Neighborhood Yard Sale

Posted on May 23, 2021


Yesterday was the annual neighborhood yard sale. Life in the Boomer Lane was both organizer and participant.

The weather was what the DC area rarely provides: temperatures in the high 80s, full sun, and no humidity. The starting time was 8 AM. The first looker arrived at 6:45. He bought a book for twenty-five cents. The till had begun to fill. From that point on, the customers steadily came. After the book, the next item gone was one of the riding toys LBL no longer needed for her grandchildren. After that, items that fit every category one could imagine, began to disappear from the driveway. They were all moving on to new homes and possibly to spouses/partners who would react with “Now why on earth did we need that?”

A very large white lotus-shaped bowl sat on the table. It used to be a precious dining room table centerpiece, until LBL decided she wanted a different look to the room. Everyone stopped and exclaimed how beautiful the bowl was. Then they moved on. LBL lowered the price, until finally, she removed the price tag entirely.

Friends came to help, drawn from condos and apartments in which they never had the experience to have yard sales. Neighbors stopped by, offering names and pointing to home locations that LBL would be sure to forget the moment they moved on. A recent client came, one that LBL had gotten especially close to during the transaction. Older children came, rooting around for items that LBL couldn’t imagine she would have to entice them. One bought a nerf gun. Hours later, he rode by on a bike. When he saw Now Husband, he nodded and yelled, “Good afternoon, Sir!,” nerf gun tucked firmly under his arm.

A man came looking specifically for women’s sandals and Christmas decor. He shared his life story with LBL and her friends, then said he was buying items for people in Manila. He ships them over, then flies there himself. He and the items arrive at the same time. He then personally distributes them. Always high on the priority list are sandals (the weather) and Christmas items (Filipinos love to celebrate Christmas). LBL and her friend gave him all of their shoes (sandals or not), an expensive handmade shoulder bag made of fishing line, and anything else he thought would be appreciated by these people. They refused to take payment for anything. As he left, the man said, “I don’t go through the church anymore. No church. Not necessary. I just give directly.” He piled everything into his car and took off. LBL thought about what the world would be like if everyone took personal responsibility like that.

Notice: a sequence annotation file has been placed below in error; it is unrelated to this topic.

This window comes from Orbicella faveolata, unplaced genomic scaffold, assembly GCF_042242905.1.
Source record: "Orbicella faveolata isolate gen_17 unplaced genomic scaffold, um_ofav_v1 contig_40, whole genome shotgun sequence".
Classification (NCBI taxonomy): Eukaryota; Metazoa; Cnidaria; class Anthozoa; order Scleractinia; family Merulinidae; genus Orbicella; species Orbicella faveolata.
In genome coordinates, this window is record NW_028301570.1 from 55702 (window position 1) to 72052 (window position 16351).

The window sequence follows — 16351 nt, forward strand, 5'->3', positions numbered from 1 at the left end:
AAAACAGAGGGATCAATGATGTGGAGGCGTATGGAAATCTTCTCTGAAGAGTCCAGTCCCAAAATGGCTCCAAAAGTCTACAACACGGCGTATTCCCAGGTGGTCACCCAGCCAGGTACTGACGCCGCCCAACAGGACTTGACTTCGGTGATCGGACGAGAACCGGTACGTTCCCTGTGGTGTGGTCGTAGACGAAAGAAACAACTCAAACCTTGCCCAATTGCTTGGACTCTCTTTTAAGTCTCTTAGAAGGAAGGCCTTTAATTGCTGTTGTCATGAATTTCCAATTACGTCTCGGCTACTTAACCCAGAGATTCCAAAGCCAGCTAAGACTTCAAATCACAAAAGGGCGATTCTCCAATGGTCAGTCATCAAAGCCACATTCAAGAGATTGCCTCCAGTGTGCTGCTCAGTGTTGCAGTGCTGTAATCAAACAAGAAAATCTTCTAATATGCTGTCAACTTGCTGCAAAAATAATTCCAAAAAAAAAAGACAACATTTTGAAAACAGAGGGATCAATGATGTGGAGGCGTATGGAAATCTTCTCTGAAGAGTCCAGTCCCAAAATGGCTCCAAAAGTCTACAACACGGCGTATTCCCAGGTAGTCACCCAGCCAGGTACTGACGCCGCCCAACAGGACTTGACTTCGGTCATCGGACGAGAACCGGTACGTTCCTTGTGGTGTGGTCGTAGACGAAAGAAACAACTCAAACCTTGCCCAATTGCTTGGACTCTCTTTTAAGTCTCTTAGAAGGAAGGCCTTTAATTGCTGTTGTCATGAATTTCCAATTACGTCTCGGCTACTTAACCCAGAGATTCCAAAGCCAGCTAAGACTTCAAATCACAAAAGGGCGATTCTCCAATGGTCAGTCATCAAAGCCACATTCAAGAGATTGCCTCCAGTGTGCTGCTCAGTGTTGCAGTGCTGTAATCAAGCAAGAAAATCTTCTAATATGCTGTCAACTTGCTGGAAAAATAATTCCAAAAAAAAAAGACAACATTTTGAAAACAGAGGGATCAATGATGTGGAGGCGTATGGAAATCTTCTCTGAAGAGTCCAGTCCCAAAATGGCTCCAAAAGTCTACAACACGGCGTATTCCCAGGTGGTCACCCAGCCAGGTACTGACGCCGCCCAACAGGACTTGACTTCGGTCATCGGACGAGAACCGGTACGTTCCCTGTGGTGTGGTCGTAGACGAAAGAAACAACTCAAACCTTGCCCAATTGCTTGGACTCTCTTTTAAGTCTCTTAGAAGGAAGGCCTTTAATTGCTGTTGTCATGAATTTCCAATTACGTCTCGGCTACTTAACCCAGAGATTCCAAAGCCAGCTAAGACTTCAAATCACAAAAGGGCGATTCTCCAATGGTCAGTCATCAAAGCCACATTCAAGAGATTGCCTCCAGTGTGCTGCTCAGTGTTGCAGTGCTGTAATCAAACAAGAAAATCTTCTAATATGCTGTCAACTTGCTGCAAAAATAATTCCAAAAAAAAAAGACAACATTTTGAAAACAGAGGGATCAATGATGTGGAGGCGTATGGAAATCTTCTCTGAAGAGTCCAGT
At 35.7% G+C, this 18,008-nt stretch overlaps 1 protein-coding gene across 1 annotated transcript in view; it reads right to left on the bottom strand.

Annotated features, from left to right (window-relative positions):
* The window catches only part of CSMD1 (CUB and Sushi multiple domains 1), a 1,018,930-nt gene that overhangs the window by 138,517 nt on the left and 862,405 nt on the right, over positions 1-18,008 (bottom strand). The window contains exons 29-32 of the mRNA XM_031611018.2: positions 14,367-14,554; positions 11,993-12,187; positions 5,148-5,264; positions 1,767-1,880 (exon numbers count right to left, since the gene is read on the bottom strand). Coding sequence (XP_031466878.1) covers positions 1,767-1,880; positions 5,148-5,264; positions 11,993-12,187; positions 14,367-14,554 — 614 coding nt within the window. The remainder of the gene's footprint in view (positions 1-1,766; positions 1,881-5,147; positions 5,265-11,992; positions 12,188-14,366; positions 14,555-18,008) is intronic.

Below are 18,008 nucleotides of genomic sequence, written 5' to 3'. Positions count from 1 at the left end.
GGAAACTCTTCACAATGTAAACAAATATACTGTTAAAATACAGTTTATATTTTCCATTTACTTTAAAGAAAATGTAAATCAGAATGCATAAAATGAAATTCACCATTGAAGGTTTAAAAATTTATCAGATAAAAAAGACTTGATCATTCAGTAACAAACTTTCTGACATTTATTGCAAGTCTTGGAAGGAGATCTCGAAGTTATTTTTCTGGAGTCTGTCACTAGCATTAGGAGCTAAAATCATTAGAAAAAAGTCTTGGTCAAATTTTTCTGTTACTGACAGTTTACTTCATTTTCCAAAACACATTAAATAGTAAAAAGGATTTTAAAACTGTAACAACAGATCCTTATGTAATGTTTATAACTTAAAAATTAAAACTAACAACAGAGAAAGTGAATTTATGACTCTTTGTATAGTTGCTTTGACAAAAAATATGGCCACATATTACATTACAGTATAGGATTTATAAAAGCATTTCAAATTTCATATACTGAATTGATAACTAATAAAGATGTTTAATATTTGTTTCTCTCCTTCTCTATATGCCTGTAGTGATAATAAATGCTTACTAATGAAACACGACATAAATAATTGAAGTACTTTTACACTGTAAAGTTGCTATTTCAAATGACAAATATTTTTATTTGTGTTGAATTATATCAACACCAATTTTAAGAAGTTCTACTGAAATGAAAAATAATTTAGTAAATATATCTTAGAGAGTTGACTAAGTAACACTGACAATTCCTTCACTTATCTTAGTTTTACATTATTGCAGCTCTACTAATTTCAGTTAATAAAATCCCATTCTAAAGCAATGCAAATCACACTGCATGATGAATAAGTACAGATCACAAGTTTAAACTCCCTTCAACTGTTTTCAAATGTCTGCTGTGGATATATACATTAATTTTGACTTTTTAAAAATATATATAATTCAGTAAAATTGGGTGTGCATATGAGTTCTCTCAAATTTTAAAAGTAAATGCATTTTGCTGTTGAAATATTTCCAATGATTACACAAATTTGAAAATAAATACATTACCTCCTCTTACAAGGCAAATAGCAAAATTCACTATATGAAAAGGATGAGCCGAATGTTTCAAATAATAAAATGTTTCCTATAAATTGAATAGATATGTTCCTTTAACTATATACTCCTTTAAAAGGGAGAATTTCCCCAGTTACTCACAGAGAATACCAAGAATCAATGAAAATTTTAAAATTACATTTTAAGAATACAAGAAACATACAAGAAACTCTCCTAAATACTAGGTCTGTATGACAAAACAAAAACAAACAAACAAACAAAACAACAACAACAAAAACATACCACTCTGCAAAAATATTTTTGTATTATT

As the morning wore on, fewer and fewer items remained. The large lotus bowl was among them. The full size folding crib and kiddie table and chairs left with an impossibly adorable young couple who were due with their first child in the fall. Toddler toys went with newly-minted grandmothers trying to stock up for grandchildren’s visits. An older child bought a piece of digital art created by LBL’s friend. Many customers shared their stories as they shopped and bought. “I live in Berkeley. I raised my children there. I never thought my daughter would want to leave that area,” said by a woman whose adult daughter smiled as her mom talked. Clearly, she had heard this before. As they spoke, LBL looked at the three month old baby in the stroller next to the daughter. She thought of her own daughter who moved to Brooklyn, then London, then back to Brooklyn again. She couldn’t remember when she had emotionally crossed the line from wishing her daughter lived closer to being grateful that she had produced a woman who believed that “home” had greater possibilities than the place in which she was born.

“Is this bag from Peru?” asked by a woman who simply wanted to buy something from home. Love and longing was evident by the way she touched the fabric. Even the ones who didn’t directly share their stories, did so indirectly, merely by the way they approached the items for sale and the questions that they asked. The air was filled with stories, whether verbalized or not.

“How much is the bowl?” LBL heard a woman ask. She turned, and knew immediately that the women who stood in front of her would bring the bowl home. She heard herself say, “It’s as much as you would like to pay,” then suggested a price that was less than half of anything she thought she would have taken. The bowl went home with its new owner.

Each year, after the sale ends, LBL surveys her empty attic closet and smiles. Then, five minutes later, she throws a couple things in that she should have sold at the sale but forgot about. This process continues over the next 12 months until the closet is, once again filled, ready for the next sale that arrives right on schedule. Then, on the next yard sale day, the items all come out and are placed on view, to await the next round of stories, spoken and unspoken, that arrive in cars, in pick up trucks, and on foot.

Posted in: life